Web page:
In early March, the Toronto Symphony Orchestra announced that it had commissioned Boston-based composer, teacher and inventor Tod Machover to write A Toronto Symphony for its 2013 New Creations festival. The announcement came with an invitation to people of the city to begin thinking about what Toronto sounds like, and these sounds could become part of the new work.
Machover was back in town this week to speak at Ideacity, to meet with members of Toronto’s arts community and to report on progress to his patron, the TSO. What was an amorphous wish list three months ago is beginning to take on some shape and contour.
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At this point, the most interesting aspect of this project is its collaborative nature. Composers, like other creative artists, rarely want to be told what to do. They want to be left alone to fashion their work which, when finished and rehearsed, will hopefully please its audience.
From the very beginning, Machover has insisted that he wants his audience, and even people who might never be his audience, to become part of his creative process.
And based on the results of an early experiment, he has added and embraced the roles of collaborator and facilitator without qualms.
It stands to reason that any work of art needs some basic parameters, such as the visual artist’s choice of media and scale. So Machover has mapped out the trajectory of a piece he imagines running about 25 minutes. This progression is divided into eight seamless segments sourced from a three-part mix of sound ideas: those supplied by us, those imagined by Machover and those that blend the two.
Here is the musical progression, in its current form:
Imagining the City
The City Sleeps
Here is a fascinating example of the many different dimensions our environment has. Here is a city heard at specific points in time (like standing on a corner while a streetcar screeches around a turn) as well as in transit (like overhearing 10 seconds of Farsipop from the speakers inside a passing car). Here also is a city experienced at street level (call it the trees) as well as from the top of the CD Tower (the forest).
Machover, who says he has never tried creating a piece of music this way before, has done his first practical experiment with input from a group of eight TSO musicians.
The composer came up with 44 measures of chord progressions, which he then presented to his TSO volunteers, who all play instruments that produce a single line of sound. He asked them to embellish on this structure. The four submissions Machover showed yesterday ranged from simple harmonic additions to complex musical figures for bassoon seemingly at odds with his framework (much of it complex tone clusters rather than a succession of common major/minor/augmented/diminished chords).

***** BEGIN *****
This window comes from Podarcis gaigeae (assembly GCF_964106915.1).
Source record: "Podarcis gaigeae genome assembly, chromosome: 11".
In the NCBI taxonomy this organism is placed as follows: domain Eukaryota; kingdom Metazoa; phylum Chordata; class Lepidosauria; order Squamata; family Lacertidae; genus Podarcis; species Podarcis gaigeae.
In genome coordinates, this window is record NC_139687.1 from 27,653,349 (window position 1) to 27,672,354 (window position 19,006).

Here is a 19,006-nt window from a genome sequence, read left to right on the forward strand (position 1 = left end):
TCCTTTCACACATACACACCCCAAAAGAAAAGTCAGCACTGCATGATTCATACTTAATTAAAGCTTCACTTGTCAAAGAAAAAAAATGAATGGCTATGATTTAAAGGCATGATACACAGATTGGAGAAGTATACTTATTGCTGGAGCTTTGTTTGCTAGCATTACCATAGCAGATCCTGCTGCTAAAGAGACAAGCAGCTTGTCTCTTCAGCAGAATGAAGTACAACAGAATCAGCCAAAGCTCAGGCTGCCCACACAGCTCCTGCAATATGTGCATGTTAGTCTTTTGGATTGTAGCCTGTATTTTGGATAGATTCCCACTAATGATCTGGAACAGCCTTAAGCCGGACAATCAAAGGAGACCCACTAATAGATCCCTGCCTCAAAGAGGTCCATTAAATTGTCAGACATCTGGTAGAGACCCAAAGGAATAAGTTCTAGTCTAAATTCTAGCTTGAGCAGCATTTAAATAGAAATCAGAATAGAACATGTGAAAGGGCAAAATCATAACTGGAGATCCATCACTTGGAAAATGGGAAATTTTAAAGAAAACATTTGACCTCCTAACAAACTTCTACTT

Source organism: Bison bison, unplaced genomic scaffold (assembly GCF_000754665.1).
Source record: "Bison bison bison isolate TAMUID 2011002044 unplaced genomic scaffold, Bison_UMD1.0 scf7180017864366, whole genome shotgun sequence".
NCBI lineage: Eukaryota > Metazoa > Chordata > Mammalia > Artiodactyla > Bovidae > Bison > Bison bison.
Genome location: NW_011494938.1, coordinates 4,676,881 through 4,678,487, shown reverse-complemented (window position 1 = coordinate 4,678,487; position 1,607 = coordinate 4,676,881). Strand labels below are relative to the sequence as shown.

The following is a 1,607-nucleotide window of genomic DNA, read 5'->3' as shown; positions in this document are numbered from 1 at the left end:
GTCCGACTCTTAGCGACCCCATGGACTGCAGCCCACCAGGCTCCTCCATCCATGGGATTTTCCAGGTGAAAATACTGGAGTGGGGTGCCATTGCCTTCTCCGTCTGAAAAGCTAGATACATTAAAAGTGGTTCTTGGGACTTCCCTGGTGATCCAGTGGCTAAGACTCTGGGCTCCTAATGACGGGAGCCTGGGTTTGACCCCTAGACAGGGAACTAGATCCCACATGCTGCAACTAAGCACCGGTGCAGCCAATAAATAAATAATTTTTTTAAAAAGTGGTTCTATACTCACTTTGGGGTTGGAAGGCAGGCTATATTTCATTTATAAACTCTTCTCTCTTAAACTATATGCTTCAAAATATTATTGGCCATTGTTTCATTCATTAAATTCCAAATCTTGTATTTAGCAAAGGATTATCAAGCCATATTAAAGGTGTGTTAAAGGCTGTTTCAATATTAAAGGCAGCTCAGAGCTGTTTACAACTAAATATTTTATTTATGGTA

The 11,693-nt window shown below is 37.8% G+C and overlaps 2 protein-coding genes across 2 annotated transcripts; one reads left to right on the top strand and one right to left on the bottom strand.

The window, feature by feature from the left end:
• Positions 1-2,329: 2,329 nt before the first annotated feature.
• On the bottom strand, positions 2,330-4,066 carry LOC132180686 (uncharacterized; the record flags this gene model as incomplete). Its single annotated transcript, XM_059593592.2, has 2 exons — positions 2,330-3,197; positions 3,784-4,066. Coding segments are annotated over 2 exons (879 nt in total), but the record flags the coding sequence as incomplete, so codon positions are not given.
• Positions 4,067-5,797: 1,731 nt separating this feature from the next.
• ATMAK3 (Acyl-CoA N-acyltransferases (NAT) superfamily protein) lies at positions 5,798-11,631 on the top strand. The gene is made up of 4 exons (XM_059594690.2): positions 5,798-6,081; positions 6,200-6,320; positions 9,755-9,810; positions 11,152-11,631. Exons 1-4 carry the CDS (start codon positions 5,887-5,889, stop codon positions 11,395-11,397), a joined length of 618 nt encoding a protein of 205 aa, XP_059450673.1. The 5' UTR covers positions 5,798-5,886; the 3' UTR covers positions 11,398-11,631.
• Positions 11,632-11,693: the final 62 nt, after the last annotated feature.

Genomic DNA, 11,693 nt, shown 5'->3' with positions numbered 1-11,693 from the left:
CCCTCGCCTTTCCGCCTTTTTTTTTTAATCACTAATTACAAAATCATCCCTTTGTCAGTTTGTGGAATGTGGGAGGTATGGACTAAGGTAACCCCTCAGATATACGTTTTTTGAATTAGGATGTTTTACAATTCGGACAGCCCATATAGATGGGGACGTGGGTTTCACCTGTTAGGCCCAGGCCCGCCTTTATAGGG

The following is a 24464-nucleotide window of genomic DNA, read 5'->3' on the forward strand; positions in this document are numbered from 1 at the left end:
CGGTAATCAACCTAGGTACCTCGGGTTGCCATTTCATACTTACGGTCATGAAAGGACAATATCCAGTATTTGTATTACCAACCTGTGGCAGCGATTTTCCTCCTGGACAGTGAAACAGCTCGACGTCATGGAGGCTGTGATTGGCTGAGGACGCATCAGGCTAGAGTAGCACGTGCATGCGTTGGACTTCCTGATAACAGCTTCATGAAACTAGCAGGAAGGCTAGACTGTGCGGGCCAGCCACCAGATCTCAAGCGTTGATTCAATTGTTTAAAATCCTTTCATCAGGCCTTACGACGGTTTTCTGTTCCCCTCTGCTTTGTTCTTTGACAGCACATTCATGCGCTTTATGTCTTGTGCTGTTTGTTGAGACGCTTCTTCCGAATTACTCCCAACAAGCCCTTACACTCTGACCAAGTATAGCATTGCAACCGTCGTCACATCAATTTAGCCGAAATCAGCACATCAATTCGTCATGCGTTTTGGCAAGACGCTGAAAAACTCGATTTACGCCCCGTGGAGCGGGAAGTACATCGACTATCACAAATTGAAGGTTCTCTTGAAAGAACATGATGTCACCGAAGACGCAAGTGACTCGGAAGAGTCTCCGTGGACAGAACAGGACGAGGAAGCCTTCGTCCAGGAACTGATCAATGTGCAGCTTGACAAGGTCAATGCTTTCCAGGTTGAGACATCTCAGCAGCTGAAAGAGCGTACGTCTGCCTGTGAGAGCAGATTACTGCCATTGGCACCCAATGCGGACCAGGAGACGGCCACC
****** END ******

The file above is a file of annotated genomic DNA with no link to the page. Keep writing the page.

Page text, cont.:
“Can you actually play that?” a laughing Machover recalls of his response to the piece of manuscript.
“This is not the kind of stuff I normally write,” the composer admits. “But I worked with it, and incorporated it into my piece. I actually enjoyed the process and am happy with the way it turned out.”
Machover’s Ideacity audience had a chance to hear the results, which may or may not be part of the much, much larger finished work. But along the way, the composer was able to prove to himself, as well as key witnesses, that weaving other people’s ideas into a meaningful whole is possible.
Sean Williams, a doctoral fellow at the University of Edinburgh, is one of a growing number of people around the world experimenting with collaborative creation. In a blog he has kept on a collaborative electronic music project, Williams expresses how the key to collaborative success is that “group rules should always be flexible.”
“Each rule change and re-iteration of the trial-discussion-rework methodology opened new ways to progress the concept and it didn’t make us change remarkably our aesthetic goals,” Williams writes.
Machover appears to have made the same realisation.
His current sketch for A Toronto Symphony begins and ends in relative quiet, insinuating its way into the listener’s experience. It is typical of other pieces of Machover’s I have heard. So I asked him how about the effectiveness of a whispered start to the music of and about a noisy, big city as opposed to opening with a big, crashing, listen-to-me-now flourish.
I was expecting a well-articulated justification of this aesthetic choice. Instead, Machover blinked, smiled, said he’ll have to think about it, and made a note in the little black sketchbook that is never far from his side.
He really is keeping an open mind.
To make this exercise work, Machover needs as much input as possible from all Torontonians, be they recordings or suggestions of typical Toronto sounds — played, spoken or overheard (he says a small team of people will go out later in the summer to make field recordings, as needed).
Each one of us can be part of this community experiment — and you’ll find all the details here.
Here’s a video description of the project — a version of which will be shown at the Toronto Symphony Orchestra’s free, outdoor Luminato closing concert in David Pecaut Square on Sunday at 7 p.m. (a concert that includes a new work by Philip Glass, written specifically for the occasion):